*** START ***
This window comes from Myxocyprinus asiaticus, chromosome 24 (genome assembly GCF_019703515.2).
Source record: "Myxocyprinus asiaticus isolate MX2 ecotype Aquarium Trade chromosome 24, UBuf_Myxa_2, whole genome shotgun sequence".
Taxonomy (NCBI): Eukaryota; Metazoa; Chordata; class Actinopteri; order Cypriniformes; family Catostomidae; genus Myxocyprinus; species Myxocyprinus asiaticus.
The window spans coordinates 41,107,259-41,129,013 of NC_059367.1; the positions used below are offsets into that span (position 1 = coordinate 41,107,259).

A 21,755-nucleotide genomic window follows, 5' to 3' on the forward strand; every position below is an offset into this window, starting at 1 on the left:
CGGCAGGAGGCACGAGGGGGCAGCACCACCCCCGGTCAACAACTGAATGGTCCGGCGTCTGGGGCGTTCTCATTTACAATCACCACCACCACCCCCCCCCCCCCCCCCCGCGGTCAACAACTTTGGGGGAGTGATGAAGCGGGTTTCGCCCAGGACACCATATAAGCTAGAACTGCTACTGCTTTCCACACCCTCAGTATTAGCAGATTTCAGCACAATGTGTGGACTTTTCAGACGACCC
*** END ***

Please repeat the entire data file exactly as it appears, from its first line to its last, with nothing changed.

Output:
This window comes from Myxocyprinus asiaticus, chromosome 24 (genome assembly GCF_019703515.2).
Source record: "Myxocyprinus asiaticus isolate MX2 ecotype Aquarium Trade chromosome 24, UBuf_Myxa_2, whole genome shotgun sequence".
Taxonomy (NCBI): Eukaryota; Metazoa; Chordata; class Actinopteri; order Cypriniformes; family Catostomidae; genus Myxocyprinus; species Myxocyprinus asiaticus.
The window spans coordinates 41,107,259-41,129,013 of NC_059367.1; the positions used below are offsets into that span (position 1 = coordinate 41,107,259).

A 21,755-nucleotide genomic window follows, 5' to 3' on the forward strand; every position below is an offset into this window, starting at 1 on the left:
CGGCAGGAGGCACGAGGGGGCAGCACCACCCCCGGTCAACAACTGAATGGTCCGGCGTCTGGGGCGTTCTCATTTACAATCACCACCACCACCCCCCCCCCCCCCCCCCGCGGTCAACAACTTTGGGGGAGTGATGAAGCGGGTTTCGCCCAGGACACCATATAAGCTAGAACTGCTACTGCTTTCCACACCCTCAGTATTAGCAGATTTCAGCACAATGTGTGGACTTTTCAGACGACCC